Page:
For Artemis astronauts traveling on missions to the Moon, two space weather instrument suites, NASA’s HERMES and ESA’s ERSA, will provide an early forecast. Weather in this case means energized, subatomic particles and electromagnetic fields hurtling through the solar system.

Artist's concept of the Gateway Power and Propulsion Element, or PPE, and Habitation and Logistics Outpost, or HALO, in orbit around the Moon. The gold box on the right side of the image depicts the HERMES payload. The ERSA payload is the silver box just below it. (NASA)

Artist’s concept of the Gateway Power and Propulsion Element, or PPE, and Habitation and Logistics Outpost, or HALO, in orbit around the Moon. The gold box on the right side of the image depicts the HERMES payload. The ERSA payload is the silver box just below it. (NASA)

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NASA’s Perseverance Mars rover sensors to provide Mars Weather Reports

 

NASA - National Aeronautics and Space AdministrationPasadena, CA – Mars is about to get a new stream of weather reports, once NASA’s Perseverance rover touches down on February 18th, 2021. As it scours Jezero Crater for signs of ancient microbial life, Perseverance will collect the first planetary samples for return to Earth by a future mission.

But the rover will also provide key atmospheric data that will help enable future astronauts to the Red Planet to survive in a world with no breathable oxygen, freezing temperatures, planet wide dust storms, and intense radiation from the Sun.

NASA's Perseverance Mars rover has two wind sensors just below its mast, or "head." They're part of MEDA, a weather science package that will provide vital data on the Martian surface, especially dust in the atmosphere. (NASA/JPL-Caltech)

NASA’s Perseverance Mars rover has two wind sensors just below its mast, or “head.” They’re part of MEDA, a weather science package that will provide vital data on the Martian surface, especially dust in the atmosphere. (NASA/JPL-Caltech)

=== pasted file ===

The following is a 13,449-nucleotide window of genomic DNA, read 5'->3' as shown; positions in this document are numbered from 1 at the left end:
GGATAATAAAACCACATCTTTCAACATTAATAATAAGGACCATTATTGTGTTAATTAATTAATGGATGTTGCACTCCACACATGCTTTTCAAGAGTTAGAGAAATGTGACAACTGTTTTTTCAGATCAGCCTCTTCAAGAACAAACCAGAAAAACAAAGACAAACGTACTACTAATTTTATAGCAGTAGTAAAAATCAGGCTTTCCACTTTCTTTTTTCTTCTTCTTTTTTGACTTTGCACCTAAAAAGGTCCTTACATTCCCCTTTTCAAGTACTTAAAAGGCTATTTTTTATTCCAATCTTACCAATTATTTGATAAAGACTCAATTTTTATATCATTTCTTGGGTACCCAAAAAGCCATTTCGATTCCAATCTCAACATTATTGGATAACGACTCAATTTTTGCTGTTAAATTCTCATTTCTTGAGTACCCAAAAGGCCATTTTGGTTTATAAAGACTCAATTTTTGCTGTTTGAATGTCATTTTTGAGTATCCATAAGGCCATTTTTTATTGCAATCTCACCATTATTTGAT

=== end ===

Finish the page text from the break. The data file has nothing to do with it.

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NASA study shows Earth, Moon used to share Magnetic Shield

 

NASA - National Aeronautics and Space AdministrationWashington, D.C. – But a neighboring shield may have helped our planet retain its atmosphere and eventually go on to develop life and habitable conditions. That shield was the Moon, says a NASA-led study in the journal Science Advances.

“The Moon seems to have presented a substantial protective barrier against the solar wind for the Earth, which was critical to Earth’s ability to maintain its atmosphere during this time,” said Jim Green, NASA’s chief scientist and lead author of the new study. “We look forward to following up on these findings when NASA sends astronauts to the Moon through the Artemis program, which will return critical samples of the lunar South Pole.”

This illustration shows magnetic field lines that Earth generates today. The Moon no longer has a magnetic field. (NASA)

This illustration shows magnetic field lines that Earth generates today. The Moon no longer has a magnetic field. (NASA)

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NASA discovers changing dent in Earth’s Magnetic Field

 

NASA - National Aeronautics and Space AdministrationGreenbelt, MD – NASA says a small but evolving dent in Earth’s magnetic field can cause big headaches for satellites.

Earth’s magnetic field acts like a protective shield around the planet, repelling and trapping charged particles from the Sun. But over South America and the southern Atlantic Ocean, an unusually weak spot in the field – called the South Atlantic Anomaly, or SAA – allows these particles to dip closer to the surface than normal.

This stereoscopic visualization shows a simple model of the Earth's magnetic field. The magnetic field partially shields the Earth from harmful charged particles emanating from the Sun. (NASA's Goddard Space Flight Center)